When students use technology as a tool to communicate with others, they take on an active role vs. a passive role of transmitting the information by a teacher, a book, or broadcast. The student is constantly making choices on how to obtain, display, or manipulate information. Technology makes it possible for students to think actively about the choices they make and execute. Every student has the opportunity to get involved either individually or as a group.

Instructor role in Project Based Learning is that of a facilitator. They do not relinquish control of the classroom or student learning but rather develop an atmosphere of shared responsibility. The Instructor must structure the proposed question/issue so as to direct the student's learning toward content-based materials. The instructor must regulate student success with intermittent, transitional goals to ensure student projects remain focused and students have a deep understanding of the concepts being investigated. It is important for teachers not to provide the students any answers because it defeats the learning and investigating process. Once the project is finished, the instructor provides the students with feedback that will help them strengthen their skills for their next project

Student role is to ask questions, build knowledge, and determine a real-world solution to the issue/question presented. Students must collaborate expanding their active listening skills and requiring them to engage in intelligent focused communication. Therefor, allowing them to think rationally on how to solve problems. PBL forces students to take ownership of their success.

[edit] Outcomes

More important than learning science, students need to learn to work in a community, thereby taking on social responsibilities. The most significant contributions of PBL have been in schools languishing in poverty stricken areas; when students take responsibility, or ownership, for their learning, their self-esteem soars. It also helps to create better work habits and attitudes toward learning. In standardized tests, languishing schools have been able to raise their testing grades a full level by implementing PBL. Although students do work in groups, they also become more independent because they are receiving little instruction from the teacher. With Project-Based Learning students also learn skills that are essential in higher education. The students learn more than just finding answers, PBL allows them to expand their minds and think beyond what they normally would. Students have to find answers to questions and combine them using critically thinking skills to come up with answers.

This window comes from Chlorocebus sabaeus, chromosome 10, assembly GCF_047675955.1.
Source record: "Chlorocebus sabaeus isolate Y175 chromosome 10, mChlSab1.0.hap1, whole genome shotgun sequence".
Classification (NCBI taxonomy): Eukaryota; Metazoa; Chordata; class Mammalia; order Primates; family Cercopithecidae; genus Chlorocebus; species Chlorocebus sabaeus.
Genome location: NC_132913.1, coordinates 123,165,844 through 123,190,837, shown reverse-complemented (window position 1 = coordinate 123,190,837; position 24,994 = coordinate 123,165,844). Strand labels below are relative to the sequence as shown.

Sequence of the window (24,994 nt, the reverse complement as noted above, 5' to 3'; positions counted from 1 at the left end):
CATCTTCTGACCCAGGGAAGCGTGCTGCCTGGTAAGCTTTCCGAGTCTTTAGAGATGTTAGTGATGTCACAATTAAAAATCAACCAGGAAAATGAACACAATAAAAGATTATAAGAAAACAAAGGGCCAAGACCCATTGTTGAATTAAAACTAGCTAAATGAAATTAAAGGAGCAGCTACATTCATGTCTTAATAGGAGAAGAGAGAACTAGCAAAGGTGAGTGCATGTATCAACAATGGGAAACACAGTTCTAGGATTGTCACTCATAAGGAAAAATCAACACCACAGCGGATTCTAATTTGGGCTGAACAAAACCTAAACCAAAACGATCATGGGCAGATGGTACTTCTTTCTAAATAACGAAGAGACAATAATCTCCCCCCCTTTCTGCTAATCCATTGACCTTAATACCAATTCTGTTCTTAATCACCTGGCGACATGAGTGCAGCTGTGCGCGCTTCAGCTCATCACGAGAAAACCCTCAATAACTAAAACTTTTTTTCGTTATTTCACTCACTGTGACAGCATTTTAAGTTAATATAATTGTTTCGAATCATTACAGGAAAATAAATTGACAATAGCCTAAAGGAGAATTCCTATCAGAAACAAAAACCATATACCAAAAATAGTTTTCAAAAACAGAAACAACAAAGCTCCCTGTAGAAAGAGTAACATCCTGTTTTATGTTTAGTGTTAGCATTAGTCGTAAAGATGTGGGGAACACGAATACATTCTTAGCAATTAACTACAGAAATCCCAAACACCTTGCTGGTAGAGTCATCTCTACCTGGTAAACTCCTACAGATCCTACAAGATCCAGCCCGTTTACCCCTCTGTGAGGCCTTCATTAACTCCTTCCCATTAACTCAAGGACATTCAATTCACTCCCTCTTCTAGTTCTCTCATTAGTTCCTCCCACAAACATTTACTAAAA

PBL is significant to the study of (mis-)conceptions; local concepts and childhood intuitions that are hard to replace with conventional classroom lessons. In PBL, project science is the community culture; the student groups themselves resolve their understandings of phenomena with their own knowledge building. Technology allows them to search in more useful ways, along with getting more rapid results.

Opponents of Project Based Learning warn against negative outcomes primarily in projects that become unfocused and tangential arguing that underdeveloped lessons can result in the wasting of precious class time. No one teaching method has been proven more effective than another. Opponents suggest that narratives and presentation of anecdotal evidence included in lecture-style instruction can convey the same knowledge in less class time. Given that disadvantaged students generally have fewer opportunities to learn academic content outside of school, wasted class time due to an unfocused lesson presents a particular problem. Instructors can be deluded into thinking that as long as a student is engaged and doing, they are learning. Ultimately it is cognitive activity that determines the success of a lesson. If the project does not remain on task and content driven the student will not be successful in learning the material. The lesson will be ineffective. Like any approach, Project Based Learning is only beneficial when applied successfully.

Problem-based learning is a similar pedagogic approach, however, problem-based approaches structure students' activities more by asking them to solve specific (open-ended) problems rather than relying on students to come up with their own problems in the course of completing a project.

[edit] See also

[edit] External links

[edit] References

  • Barron, B. (1998). "Doing with understanding: Lessons from research on problem- and project-based learning." Journal of the Learning Sciences. 7(3&4), 271-311.
  • Blumenfeld, P.C. et al. (1991). "Motivating project-based learning: sustaining the doing, supporting the learning." Educational Psychologist, 26, 369-398.
  • Boss, S., & Krauss, J. (2007). Reinventing project-based learning: Your field guide to real-world projects in the digital age. Eugene, OR: International Society for Technology in Education.
  • Keller, B. (2007, September 19). No Easy Project. Education Week, 27(4), 21-23. Retrieved March 25, 2008, from Academic Search Premier database.
  • Shapiro, B. L. (1994). What Children Bring to Light: A Constructivist Perspective on Children's Learning in Science; New York. Teachers College Press.
  • Helm, J. H., Katz, L. (2001). Young investigators: The project approach in the early years. New York: Teachers College Press.
  • Polman, J. L. (2000). Designing project-based science: Connecting learners through guided inquiry. New York: Teachers College Press.
  • Foulger, T.S. & Jimenez-Silva, M. (2007). Enhancing the writing development of English learners: Teacher perceptions of common technology in project-based learning. Journal of Research on Childhood Education, 22(2), 109-124.